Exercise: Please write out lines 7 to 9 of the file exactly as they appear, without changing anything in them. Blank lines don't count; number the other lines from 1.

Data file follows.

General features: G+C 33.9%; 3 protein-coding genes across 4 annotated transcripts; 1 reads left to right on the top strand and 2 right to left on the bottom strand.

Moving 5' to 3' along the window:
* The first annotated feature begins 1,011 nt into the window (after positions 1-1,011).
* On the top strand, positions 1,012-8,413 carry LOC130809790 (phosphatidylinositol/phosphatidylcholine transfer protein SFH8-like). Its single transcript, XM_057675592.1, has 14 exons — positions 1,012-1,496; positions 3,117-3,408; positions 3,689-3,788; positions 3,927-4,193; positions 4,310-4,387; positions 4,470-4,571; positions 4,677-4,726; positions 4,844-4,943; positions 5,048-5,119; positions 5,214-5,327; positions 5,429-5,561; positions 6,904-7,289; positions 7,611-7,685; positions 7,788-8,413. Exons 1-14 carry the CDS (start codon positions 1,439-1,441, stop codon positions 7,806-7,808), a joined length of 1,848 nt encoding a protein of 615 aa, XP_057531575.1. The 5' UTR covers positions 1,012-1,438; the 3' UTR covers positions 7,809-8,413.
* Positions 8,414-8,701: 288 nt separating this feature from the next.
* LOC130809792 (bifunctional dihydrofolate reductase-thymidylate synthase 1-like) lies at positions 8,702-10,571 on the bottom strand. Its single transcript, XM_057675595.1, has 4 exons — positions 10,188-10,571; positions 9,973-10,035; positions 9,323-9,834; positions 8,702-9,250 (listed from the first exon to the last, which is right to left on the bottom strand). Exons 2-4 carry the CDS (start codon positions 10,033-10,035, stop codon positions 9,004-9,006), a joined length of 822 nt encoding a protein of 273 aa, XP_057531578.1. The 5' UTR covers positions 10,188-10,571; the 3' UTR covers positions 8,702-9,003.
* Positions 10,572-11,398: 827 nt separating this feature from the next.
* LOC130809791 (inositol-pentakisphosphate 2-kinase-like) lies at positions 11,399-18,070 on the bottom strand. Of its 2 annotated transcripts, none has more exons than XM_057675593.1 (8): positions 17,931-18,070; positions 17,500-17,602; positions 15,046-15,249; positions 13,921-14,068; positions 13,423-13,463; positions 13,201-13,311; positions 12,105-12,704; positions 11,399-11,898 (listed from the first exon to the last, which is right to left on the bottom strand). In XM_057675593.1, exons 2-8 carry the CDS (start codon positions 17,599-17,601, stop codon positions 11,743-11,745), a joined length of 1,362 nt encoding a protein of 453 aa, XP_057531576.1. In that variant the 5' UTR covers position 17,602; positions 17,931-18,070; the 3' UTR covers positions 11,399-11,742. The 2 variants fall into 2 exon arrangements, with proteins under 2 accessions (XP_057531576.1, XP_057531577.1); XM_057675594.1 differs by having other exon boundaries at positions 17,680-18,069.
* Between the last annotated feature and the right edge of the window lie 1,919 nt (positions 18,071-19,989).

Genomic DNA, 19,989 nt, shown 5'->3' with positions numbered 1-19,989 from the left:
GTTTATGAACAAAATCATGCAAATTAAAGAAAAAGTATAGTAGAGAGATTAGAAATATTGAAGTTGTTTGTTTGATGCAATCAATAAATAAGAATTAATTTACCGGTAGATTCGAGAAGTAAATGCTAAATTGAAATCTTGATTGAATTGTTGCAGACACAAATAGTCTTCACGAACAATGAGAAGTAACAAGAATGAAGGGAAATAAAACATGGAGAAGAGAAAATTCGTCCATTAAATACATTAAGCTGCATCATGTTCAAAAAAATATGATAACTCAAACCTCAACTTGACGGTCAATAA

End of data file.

* Positions 10,572-11,398: 827 nt separating this feature from the next.
* LOC130809791 (inositol-pentakisphosphate 2-kinase-like) lies at positions 11,399-18,070 on the bottom strand. Of its 2 annotated transcripts, none has more exons than XM_057675593.1 (8): positions 17,931-18,070; positions 17,500-17,602; positions 15,046-15,249; positions 13,921-14,068; positions 13,423-13,463; positions 13,201-13,311; positions 12,105-12,704; positions 11,399-11,898 (listed from the first exon to the last, which is right to left on the bottom strand). In XM_057675593.1, exons 2-8 carry the CDS (start codon positions 17,599-17,601, stop codon positions 11,743-11,745), a joined length of 1,362 nt encoding a protein of 453 aa, XP_057531576.1. In that variant the 5' UTR covers position 17,602; positions 17,931-18,070; the 3' UTR covers positions 11,399-11,742. The 2 variants fall into 2 exon arrangements, with proteins under 2 accessions (XP_057531576.1, XP_057531577.1); XM_057675594.1 differs by having other exon boundaries at positions 17,680-18,069.
* Between the last annotated feature and the right edge of the window lie 1,919 nt (positions 18,071-19,989).